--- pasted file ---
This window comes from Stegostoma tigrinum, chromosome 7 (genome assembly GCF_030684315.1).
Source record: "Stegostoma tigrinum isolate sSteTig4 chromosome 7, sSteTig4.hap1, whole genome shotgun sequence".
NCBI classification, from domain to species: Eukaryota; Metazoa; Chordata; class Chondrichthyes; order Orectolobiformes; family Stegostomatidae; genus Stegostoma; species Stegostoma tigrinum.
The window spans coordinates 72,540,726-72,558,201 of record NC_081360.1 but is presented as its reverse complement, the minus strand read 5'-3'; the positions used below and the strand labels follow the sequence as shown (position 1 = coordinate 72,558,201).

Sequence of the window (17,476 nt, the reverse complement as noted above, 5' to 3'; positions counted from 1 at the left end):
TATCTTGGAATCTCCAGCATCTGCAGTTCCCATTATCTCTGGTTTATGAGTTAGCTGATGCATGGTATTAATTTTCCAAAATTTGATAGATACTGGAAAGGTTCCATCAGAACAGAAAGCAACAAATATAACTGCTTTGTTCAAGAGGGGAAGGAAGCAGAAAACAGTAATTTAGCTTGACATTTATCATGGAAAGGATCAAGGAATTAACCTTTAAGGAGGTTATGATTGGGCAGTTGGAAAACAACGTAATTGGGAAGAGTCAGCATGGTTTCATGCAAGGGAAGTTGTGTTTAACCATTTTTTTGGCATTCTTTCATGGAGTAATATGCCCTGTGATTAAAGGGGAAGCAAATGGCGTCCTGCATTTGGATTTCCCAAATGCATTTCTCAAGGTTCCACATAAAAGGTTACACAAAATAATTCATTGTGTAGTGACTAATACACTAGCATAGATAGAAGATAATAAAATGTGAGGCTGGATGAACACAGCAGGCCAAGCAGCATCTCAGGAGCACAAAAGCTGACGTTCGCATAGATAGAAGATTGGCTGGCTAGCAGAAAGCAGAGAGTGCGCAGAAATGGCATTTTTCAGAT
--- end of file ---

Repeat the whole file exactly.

This window comes from Stegostoma tigrinum, chromosome 7 (genome assembly GCF_030684315.1).
Source record: "Stegostoma tigrinum isolate sSteTig4 chromosome 7, sSteTig4.hap1, whole genome shotgun sequence".
NCBI classification, from domain to species: Eukaryota; Metazoa; Chordata; class Chondrichthyes; order Orectolobiformes; family Stegostomatidae; genus Stegostoma; species Stegostoma tigrinum.
The window spans coordinates 72,540,726-72,558,201 of record NC_081360.1 but is presented as its reverse complement, the minus strand read 5'-3'; the positions used below and the strand labels follow the sequence as shown (position 1 = coordinate 72,558,201).

Sequence of the window (17,476 nt, the reverse complement as noted above, 5' to 3'; positions counted from 1 at the left end):
TATCTTGGAATCTCCAGCATCTGCAGTTCCCATTATCTCTGGTTTATGAGTTAGCTGATGCATGGTATTAATTTTCCAAAATTTGATAGATACTGGAAAGGTTCCATCAGAACAGAAAGCAACAAATATAACTGCTTTGTTCAAGAGGGGAAGGAAGCAGAAAACAGTAATTTAGCTTGACATTTATCATGGAAAGGATCAAGGAATTAACCTTTAAGGAGGTTATGATTGGGCAGTTGGAAAACAACGTAATTGGGAAGAGTCAGCATGGTTTCATGCAAGGGAAGTTGTGTTTAACCATTTTTTTGGCATTCTTTCATGGAGTAATATGCCCTGTGATTAAAGGGGAAGCAAATGGCGTCCTGCATTTGGATTTCCCAAATGCATTTCTCAAGGTTCCACATAAAAGGTTACACAAAATAATTCATTGTGTAGTGACTAATACACTAGCATAGATAGAAGATAATAAAATGTGAGGCTGGATGAACACAGCAGGCCAAGCAGCATCTCAGGAGCACAAAAGCTGACGTTCGCATAGATAGAAGATTGGCTGGCTAGCAGAAAGCAGAGAGTGCGCAGAAATGGCATTTTTCAGAT